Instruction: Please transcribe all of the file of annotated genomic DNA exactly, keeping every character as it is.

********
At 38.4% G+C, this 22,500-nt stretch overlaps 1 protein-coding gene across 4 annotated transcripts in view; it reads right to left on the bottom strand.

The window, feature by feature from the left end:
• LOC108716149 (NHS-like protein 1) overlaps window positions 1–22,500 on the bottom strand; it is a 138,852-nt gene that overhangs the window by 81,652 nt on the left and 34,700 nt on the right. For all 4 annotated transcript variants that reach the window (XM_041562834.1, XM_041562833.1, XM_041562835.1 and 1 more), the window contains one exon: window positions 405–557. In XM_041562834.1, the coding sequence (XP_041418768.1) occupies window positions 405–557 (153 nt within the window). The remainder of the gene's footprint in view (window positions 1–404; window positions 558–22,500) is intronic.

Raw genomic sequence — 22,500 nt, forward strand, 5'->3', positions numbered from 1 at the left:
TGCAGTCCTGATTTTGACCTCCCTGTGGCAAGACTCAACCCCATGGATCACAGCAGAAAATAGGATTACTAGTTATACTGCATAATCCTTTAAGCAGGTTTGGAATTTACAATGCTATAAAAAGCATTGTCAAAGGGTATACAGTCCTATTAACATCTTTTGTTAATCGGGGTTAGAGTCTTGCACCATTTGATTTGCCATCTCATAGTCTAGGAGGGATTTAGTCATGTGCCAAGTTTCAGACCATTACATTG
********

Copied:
At 38.4% G+C, this 22,500-nt stretch overlaps 1 protein-coding gene across 4 annotated transcripts in view; it reads right to left on the bottom strand.

The window, feature by feature from the left end:
• LOC108716149 (NHS-like protein 1) overlaps window positions 1–22,500 on the bottom strand; it is a 138,852-nt gene that overhangs the window by 81,652 nt on the left and 34,700 nt on the right. For all 4 annotated transcript variants that reach the window (XM_041562834.1, XM_041562833.1, XM_041562835.1 and 1 more), the window contains one exon: window positions 405–557. In XM_041562834.1, the coding sequence (XP_041418768.1) occupies window positions 405–557 (153 nt within the window). The remainder of the gene's footprint in view (window positions 1–404; window positions 558–22,500) is intronic.

Raw genomic sequence — 22,500 nt, forward strand, 5'->3', positions numbered from 1 at the left:
TGCAGTCCTGATTTTGACCTCCCTGTGGCAAGACTCAACCCCATGGATCACAGCAGAAAATAGGATTACTAGTTATACTGCATAATCCTTTAAGCAGGTTTGGAATTTACAATGCTATAAAAAGCATTGTCAAAGGGTATACAGTCCTATTAACATCTTTTGTTAATCGGGGTTAGAGTCTTGCACCATTTGATTTGCCATCTCATAGTCTAGGAGGGATTTAGTCATGTGCCAAGTTTCAGACCATTACATTG